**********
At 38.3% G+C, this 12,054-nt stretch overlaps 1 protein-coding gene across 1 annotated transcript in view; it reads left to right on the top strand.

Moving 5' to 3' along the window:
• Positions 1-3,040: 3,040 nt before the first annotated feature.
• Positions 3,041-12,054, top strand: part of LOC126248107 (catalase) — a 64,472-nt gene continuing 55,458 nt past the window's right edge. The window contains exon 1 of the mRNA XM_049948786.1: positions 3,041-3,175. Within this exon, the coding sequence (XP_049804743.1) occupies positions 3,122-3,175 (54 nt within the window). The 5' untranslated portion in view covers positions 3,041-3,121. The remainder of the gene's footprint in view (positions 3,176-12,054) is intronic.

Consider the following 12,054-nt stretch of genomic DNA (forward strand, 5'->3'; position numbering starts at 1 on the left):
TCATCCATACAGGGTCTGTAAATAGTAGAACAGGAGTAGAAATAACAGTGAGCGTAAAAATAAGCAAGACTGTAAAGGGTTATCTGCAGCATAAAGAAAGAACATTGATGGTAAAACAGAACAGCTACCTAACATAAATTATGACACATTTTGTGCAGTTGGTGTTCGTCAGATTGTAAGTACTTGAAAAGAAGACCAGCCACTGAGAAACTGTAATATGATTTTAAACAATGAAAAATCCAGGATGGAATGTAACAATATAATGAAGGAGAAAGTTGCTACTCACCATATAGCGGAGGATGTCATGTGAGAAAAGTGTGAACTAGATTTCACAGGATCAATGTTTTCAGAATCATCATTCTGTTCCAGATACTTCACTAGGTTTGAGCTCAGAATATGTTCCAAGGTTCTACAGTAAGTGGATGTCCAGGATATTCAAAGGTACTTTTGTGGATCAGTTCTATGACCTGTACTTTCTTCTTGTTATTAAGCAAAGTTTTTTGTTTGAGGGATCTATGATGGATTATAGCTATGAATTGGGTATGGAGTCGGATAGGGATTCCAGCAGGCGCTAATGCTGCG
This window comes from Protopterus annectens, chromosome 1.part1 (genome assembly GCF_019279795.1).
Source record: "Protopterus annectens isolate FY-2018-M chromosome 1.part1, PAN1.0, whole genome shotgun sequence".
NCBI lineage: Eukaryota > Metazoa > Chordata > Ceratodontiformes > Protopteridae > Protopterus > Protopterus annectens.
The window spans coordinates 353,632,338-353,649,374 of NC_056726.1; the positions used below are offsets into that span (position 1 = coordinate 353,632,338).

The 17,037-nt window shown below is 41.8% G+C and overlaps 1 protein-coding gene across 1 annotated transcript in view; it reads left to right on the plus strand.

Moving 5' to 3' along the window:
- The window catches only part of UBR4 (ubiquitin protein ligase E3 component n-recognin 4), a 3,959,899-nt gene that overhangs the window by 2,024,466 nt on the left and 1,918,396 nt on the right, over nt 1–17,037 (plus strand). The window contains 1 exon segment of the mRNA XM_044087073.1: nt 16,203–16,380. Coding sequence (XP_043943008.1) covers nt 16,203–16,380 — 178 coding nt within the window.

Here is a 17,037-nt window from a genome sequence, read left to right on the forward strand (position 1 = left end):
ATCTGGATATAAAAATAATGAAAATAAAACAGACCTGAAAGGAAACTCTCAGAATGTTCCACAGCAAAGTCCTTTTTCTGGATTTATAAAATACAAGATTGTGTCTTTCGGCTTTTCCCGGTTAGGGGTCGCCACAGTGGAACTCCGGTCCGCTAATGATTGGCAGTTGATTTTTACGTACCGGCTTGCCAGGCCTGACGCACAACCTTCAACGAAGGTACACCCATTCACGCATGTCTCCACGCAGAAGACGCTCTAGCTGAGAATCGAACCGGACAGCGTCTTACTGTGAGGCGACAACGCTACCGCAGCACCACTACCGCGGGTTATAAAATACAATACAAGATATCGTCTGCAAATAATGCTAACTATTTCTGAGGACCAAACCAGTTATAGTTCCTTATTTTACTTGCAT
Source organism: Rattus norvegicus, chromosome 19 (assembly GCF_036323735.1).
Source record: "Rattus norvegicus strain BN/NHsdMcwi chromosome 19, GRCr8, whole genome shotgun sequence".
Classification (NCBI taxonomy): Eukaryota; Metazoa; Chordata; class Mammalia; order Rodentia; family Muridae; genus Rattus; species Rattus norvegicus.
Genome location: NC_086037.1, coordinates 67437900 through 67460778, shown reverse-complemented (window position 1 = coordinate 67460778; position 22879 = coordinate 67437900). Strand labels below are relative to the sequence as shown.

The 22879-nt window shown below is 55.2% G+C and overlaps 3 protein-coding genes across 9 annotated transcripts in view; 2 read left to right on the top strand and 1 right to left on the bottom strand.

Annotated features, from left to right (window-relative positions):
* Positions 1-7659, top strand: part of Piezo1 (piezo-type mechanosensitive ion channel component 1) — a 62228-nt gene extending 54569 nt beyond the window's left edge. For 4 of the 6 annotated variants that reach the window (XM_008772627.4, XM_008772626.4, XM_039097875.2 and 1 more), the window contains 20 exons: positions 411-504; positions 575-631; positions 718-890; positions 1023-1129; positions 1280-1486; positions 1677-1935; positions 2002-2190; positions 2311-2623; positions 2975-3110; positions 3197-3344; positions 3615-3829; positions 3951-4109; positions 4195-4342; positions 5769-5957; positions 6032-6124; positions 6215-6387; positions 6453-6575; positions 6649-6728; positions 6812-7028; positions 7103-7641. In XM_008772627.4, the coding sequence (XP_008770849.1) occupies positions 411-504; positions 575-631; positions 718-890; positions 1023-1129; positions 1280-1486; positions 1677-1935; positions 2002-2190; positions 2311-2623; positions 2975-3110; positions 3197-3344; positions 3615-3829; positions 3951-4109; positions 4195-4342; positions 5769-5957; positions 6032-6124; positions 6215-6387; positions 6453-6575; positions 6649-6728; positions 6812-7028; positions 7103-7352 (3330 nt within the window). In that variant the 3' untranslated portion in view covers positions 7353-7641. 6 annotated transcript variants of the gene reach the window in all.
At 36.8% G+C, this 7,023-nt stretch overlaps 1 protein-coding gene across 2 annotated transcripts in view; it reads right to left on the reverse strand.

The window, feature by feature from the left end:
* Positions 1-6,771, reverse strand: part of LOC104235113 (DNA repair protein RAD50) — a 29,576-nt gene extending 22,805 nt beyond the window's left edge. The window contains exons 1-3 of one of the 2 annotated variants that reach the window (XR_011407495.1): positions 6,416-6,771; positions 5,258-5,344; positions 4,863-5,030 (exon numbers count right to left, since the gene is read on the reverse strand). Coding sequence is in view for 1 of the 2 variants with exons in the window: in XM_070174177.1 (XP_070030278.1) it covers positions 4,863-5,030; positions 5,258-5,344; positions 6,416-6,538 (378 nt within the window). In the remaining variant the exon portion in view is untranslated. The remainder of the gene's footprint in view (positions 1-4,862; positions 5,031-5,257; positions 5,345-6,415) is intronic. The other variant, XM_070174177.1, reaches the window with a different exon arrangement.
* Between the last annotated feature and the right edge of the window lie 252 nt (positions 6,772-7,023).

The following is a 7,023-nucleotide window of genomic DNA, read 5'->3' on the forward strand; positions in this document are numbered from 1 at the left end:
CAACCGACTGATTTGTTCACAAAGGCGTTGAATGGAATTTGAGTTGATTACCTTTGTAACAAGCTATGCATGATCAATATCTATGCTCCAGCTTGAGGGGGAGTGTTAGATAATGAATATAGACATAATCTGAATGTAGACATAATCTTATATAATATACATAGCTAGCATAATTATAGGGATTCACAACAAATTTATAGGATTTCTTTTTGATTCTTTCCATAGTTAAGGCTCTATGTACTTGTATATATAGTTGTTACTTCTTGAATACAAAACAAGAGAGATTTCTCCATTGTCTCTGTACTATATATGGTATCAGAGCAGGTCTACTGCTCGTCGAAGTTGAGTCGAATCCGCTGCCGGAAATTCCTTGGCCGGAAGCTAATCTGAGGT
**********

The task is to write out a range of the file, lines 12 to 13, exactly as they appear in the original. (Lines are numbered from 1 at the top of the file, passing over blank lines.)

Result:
Moving 5' to 3' along the window:
- The window catches only part of UBR4 (ubiquitin protein ligase E3 component n-recognin 4), a 3,959,899-nt gene that overhangs the window by 2,024,466 nt on the left and 1,918,396 nt on the right, over nt 1–17,037 (plus strand). The window contains 1 exon segment of the mRNA XM_044087073.1: nt 16,203–16,380. Coding sequence (XP_043943008.1) covers nt 16,203–16,380 — 178 coding nt within the window.